I spent last summer in Japan. This was my third trip there, but this time my purpose was more than just “study abroad.” For over a month I moved back to Tokyo through a research grant to assess how inclusive Japan is for outsiders living there.
We all want to be treated with dignity, equality, and respect, even when abroad, right? However, as a foreigner living in Japan, one is likely to repeatedly run up against the “Japanese way.” This includes not being able to solve problems directly, and being expected to apologize when you did nothing wrong or when you just don’t want to.
One interviewee said, “One major barrier is the difference in communication styles. In Japan, it's common to handle conflict through a third party. So for example, if your neighbour thought you were making too much noise, they would tell the landlord... rather than tell you directly.”
Now, try explaining to your colleague Paula why she needs to go ask her co-worker Sandy to go tell Nykesha that her music is too loud. What? If I were Sandy I’d say, “Girl, that is not my problem, talk to Nykesha yourself!”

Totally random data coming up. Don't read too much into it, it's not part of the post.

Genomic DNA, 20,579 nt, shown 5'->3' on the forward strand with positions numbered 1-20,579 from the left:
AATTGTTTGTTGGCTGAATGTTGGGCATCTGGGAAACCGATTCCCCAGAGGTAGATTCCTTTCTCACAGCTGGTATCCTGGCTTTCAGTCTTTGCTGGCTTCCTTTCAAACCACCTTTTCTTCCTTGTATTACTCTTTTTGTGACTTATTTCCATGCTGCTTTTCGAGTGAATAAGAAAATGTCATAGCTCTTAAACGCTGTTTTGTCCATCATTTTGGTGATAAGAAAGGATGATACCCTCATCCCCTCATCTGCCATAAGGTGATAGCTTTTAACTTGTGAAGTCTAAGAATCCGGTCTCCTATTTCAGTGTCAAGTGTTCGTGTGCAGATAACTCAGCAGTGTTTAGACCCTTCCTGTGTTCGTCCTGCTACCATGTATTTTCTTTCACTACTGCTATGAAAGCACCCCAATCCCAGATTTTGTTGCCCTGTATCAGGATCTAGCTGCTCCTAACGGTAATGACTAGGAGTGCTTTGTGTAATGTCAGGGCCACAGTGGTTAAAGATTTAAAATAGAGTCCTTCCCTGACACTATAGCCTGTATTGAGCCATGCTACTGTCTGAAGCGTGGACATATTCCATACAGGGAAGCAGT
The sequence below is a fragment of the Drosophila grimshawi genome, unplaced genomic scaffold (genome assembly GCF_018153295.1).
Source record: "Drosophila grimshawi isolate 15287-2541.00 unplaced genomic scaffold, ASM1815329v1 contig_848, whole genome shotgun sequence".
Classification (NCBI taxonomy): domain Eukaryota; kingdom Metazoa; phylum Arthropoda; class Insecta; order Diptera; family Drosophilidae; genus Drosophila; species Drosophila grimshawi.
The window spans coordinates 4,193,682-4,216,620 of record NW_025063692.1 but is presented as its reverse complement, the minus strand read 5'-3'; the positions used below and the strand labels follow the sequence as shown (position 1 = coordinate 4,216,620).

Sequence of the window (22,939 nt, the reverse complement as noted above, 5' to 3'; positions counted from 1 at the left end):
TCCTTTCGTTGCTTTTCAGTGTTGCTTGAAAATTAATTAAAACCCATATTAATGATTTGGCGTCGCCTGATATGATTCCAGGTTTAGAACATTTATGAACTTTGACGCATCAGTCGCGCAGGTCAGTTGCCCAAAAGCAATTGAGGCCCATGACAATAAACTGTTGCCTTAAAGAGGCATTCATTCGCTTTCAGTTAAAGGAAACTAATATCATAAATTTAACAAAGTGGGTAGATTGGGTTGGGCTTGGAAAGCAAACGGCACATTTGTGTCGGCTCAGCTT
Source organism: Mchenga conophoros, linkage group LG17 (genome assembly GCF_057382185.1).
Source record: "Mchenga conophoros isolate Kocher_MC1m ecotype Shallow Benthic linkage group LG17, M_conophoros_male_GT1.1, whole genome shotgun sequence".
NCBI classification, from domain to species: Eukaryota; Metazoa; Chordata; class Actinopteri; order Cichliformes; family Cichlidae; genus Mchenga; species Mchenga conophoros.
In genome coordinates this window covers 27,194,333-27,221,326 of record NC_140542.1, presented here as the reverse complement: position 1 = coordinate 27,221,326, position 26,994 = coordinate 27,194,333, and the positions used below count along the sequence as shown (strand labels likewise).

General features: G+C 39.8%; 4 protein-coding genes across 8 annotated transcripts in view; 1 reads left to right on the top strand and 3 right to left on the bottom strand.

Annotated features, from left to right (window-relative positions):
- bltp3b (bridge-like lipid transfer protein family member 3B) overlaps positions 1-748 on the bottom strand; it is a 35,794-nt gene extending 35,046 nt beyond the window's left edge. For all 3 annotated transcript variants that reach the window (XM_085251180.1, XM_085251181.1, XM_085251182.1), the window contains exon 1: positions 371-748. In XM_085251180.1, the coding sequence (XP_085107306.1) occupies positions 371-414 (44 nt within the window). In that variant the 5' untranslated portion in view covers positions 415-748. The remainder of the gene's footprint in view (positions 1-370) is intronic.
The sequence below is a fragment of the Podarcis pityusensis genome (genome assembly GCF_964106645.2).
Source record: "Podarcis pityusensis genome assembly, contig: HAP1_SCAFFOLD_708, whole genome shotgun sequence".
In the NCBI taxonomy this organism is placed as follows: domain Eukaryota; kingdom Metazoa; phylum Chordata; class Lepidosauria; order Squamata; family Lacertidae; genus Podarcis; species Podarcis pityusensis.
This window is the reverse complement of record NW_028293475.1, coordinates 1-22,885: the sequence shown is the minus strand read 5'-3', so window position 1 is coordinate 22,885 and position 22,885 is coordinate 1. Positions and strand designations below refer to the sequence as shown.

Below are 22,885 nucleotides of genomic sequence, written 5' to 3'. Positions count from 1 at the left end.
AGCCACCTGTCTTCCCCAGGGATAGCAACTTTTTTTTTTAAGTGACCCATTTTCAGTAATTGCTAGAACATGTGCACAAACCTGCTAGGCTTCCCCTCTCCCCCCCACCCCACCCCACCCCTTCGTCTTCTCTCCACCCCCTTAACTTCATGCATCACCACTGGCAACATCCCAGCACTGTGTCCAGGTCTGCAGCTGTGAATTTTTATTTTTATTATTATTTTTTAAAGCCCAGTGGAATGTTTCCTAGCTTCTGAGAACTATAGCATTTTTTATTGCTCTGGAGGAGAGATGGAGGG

As a minority who has lived abroad before, institutions need to work diligently to transform study abroad from something mainly for privileged (white) kids to an option of value for all students. Studying abroad in places like rural Japan for blond-haired, blue-eyed Dylan doesn’t look the same for dark-skinned, natural-haired Latisha. This is not a “One PowerPoint fits all” situation.
For example, a young Japanese-American woman I interviewed mentioned extreme exhaustion at her treatment. “You have to teach everyone about the racial background you represent, in almost all social settings, but they don’t pass it on. Instead, they will let their [Japanese] friend offend you in the same way you previously corrected them for!” After living there for two years, I learned that there’s no way a pamphlet can prepare us for what it can be like for “gaijins.” Being black, gay, and American now felt like I had three strikes against me.
Although there are differences in how foreigners are treated, we’re lumped together and called “gaijin,” as if we were one race. Think how derogatory it is to call the Japanese “Asian” instead of Japanese. My reason for doing this work is not to tell students never to go to Japan for study abroad. Rather, I believe that this is how true inclusion starts and is sustained, by hearing the narratives of others and applying that knowledge to how we treat individuals of that identity. You can read more about this project, as well as the personal narratives I curated of folks living in Japan, here.